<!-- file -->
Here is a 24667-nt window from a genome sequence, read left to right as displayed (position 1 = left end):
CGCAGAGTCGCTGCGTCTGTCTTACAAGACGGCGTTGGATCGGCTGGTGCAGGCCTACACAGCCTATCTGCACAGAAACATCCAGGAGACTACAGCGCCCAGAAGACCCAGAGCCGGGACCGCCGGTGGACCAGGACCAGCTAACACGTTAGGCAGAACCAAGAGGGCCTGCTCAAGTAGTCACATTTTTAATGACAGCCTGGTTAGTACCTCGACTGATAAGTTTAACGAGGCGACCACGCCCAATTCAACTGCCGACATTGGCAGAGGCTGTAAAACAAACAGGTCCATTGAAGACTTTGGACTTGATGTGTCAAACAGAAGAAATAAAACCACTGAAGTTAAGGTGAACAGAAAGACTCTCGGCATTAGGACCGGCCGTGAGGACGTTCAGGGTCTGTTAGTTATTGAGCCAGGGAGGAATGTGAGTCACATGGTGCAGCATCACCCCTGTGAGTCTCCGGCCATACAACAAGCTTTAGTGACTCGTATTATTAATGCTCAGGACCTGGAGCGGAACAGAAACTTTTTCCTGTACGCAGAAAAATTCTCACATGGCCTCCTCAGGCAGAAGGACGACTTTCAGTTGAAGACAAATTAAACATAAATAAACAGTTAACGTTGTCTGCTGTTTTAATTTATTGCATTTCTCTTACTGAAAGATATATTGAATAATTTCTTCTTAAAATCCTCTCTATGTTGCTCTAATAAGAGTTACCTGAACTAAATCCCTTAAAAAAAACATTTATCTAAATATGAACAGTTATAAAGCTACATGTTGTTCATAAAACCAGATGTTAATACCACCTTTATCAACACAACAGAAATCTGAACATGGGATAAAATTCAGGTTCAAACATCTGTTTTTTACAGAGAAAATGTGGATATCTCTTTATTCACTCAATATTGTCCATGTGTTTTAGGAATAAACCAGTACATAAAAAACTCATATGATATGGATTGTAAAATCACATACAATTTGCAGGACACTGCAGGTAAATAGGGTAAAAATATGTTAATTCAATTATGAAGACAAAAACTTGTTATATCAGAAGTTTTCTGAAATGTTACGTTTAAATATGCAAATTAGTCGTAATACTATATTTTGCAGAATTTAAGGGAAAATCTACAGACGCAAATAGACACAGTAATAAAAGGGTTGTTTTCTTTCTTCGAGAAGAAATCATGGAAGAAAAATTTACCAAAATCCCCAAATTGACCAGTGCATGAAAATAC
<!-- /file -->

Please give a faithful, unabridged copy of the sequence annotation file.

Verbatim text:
Here is a 24667-nt window from a genome sequence, read left to right as displayed (position 1 = left end):
CGCAGAGTCGCTGCGTCTGTCTTACAAGACGGCGTTGGATCGGCTGGTGCAGGCCTACACAGCCTATCTGCACAGAAACATCCAGGAGACTACAGCGCCCAGAAGACCCAGAGCCGGGACCGCCGGTGGACCAGGACCAGCTAACACGTTAGGCAGAACCAAGAGGGCCTGCTCAAGTAGTCACATTTTTAATGACAGCCTGGTTAGTACCTCGACTGATAAGTTTAACGAGGCGACCACGCCCAATTCAACTGCCGACATTGGCAGAGGCTGTAAAACAAACAGGTCCATTGAAGACTTTGGACTTGATGTGTCAAACAGAAGAAATAAAACCACTGAAGTTAAGGTGAACAGAAAGACTCTCGGCATTAGGACCGGCCGTGAGGACGTTCAGGGTCTGTTAGTTATTGAGCCAGGGAGGAATGTGAGTCACATGGTGCAGCATCACCCCTGTGAGTCTCCGGCCATACAACAAGCTTTAGTGACTCGTATTATTAATGCTCAGGACCTGGAGCGGAACAGAAACTTTTTCCTGTACGCAGAAAAATTCTCACATGGCCTCCTCAGGCAGAAGGACGACTTTCAGTTGAAGACAAATTAAACATAAATAAACAGTTAACGTTGTCTGCTGTTTTAATTTATTGCATTTCTCTTACTGAAAGATATATTGAATAATTTCTTCTTAAAATCCTCTCTATGTTGCTCTAATAAGAGTTACCTGAACTAAATCCCTTAAAAAAAACATTTATCTAAATATGAACAGTTATAAAGCTACATGTTGTTCATAAAACCAGATGTTAATACCACCTTTATCAACACAACAGAAATCTGAACATGGGATAAAATTCAGGTTCAAACATCTGTTTTTTACAGAGAAAATGTGGATATCTCTTTATTCACTCAATATTGTCCATGTGTTTTAGGAATAAACCAGTACATAAAAAACTCATATGATATGGATTGTAAAATCACATACAATTTGCAGGACACTGCAGGTAAATAGGGTAAAAATATGTTAATTCAATTATGAAGACAAAAACTTGTTATATCAGAAGTTTTCTGAAATGTTACGTTTAAATATGCAAATTAGTCGTAATACTATATTTTGCAGAATTTAAGGGAAAATCTACAGACGCAAATAGACACAGTAATAAAAGGGTTGTTTTCTTTCTTCGAGAAGAAATCATGGAAGAAAAATTTACCAAAATCCCCAAATTGACCAGTGCATGAAAATAC